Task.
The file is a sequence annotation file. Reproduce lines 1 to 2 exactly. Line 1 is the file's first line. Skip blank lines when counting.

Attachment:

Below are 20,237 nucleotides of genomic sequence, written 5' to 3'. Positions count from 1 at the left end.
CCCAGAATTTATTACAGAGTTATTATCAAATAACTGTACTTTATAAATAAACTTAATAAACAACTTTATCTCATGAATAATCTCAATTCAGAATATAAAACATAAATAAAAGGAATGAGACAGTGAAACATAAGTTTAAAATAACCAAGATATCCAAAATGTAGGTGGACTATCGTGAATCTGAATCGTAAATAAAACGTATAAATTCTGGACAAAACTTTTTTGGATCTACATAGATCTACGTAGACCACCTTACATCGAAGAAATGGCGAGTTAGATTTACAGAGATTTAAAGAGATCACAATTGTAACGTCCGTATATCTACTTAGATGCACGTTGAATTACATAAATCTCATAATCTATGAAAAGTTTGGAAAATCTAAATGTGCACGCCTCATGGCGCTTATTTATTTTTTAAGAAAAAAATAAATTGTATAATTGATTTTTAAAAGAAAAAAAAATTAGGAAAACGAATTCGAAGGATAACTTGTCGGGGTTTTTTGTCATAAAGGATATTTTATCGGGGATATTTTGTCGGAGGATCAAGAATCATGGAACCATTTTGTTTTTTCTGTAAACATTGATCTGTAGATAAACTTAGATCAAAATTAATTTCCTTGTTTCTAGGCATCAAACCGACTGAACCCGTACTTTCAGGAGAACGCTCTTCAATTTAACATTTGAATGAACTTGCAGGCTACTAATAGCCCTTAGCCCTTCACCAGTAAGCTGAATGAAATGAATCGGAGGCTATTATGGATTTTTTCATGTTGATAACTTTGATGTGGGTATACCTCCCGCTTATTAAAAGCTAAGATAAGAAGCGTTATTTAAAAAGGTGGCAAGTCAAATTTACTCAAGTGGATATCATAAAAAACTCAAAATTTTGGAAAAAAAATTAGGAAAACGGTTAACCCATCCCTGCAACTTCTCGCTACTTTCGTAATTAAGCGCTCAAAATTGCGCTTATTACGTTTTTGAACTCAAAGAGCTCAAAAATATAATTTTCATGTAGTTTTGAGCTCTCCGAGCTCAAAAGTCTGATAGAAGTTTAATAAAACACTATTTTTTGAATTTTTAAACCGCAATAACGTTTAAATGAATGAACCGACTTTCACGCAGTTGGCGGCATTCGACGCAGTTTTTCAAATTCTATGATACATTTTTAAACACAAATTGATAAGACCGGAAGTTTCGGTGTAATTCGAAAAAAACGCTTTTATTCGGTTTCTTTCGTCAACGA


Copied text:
Below are 20,237 nucleotides of genomic sequence, written 5' to 3'. Positions count from 1 at the left end.
CCCAGAATTTATTACAGAGTTATTATCAAATAACTGTACTTTATAAATAAACTTAATAAACAACTTTATCTCATGAATAATCTCAATTCAGAATATAAAACATAAATAAAAGGAATGAGACAGTGAAACATAAGTTTAAAATAACCAAGATATCCAAAATGTAGGTGGACTATCGTGAATCTGAATCGTAAATAAAACGTATAAATTCTGGACAAAACTTTTTTGGATCTACATAGATCTACGTAGACCACCTTACATCGAAGAAATGGCGAGTTAGATTTACAGAGATTTAAAGAGATCACAATTGTAACGTCCGTATATCTACTTAGATGCACGTTGAATTACATAAATCTCATAATCTATGAAAAGTTTGGAAAATCTAAATGTGCACGCCTCATGGCGCTTATTTATTTTTTAAGAAAAAAATAAATTGTATAATTGATTTTTAAAAGAAAAAAAAATTAGGAAAACGAATTCGAAGGATAACTTGTCGGGGTTTTTTGTCATAAAGGATATTTTATCGGGGATATTTTGTCGGAGGATCAAGAATCATGGAACCATTTTGTTTTTTCTGTAAACATTGATCTGTAGATAAACTTAGATCAAAATTAATTTCCTTGTTTCTAGGCATCAAACCGACTGAACCCGTACTTTCAGGAGAACGCTCTTCAATTTAACATTTGAATGAACTTGCAGGCTACTAATAGCCCTTAGCCCTTCACCAGTAAGCTGAATGAAATGAATCGGAGGCTATTATGGATTTTTTCATGTTGATAACTTTGATGTGGGTATACCTCCCGCTTATTAAAAGCTAAGATAAGAAGCGTTATTTAAAAAGGTGGCAAGTCAAATTTACTCAAGTGGATATCATAAAAAACTCAAAATTTTGGAAAAAAAATTAGGAAAACGGTTAACCCATCCCTGCAACTTCTCGCTACTTTCGTAATTAAGCGCTCAAAATTGCGCTTATTACGTTTTTGAACTCAAAGAGCTCAAAAATATAATTTTCATGTAGTTTTGAGCTCTCCGAGCTCAAAAGTCTGATAGAAGTTTAATAAAACACTATTTTTTGAATTTTTAAACCGCAATAACGTTTAAATGAATGAACCGACTTTCACGCAGTTGGCGGCATTCGACGCAGTTTTTCAAATTCTATGATACATTTTTAAACACAAATTGATAAGACCGGAAGTTTCGGTGTAATTCGAAAAAAACGCTTTTATTCGGTTTCTTTCGTCAACGA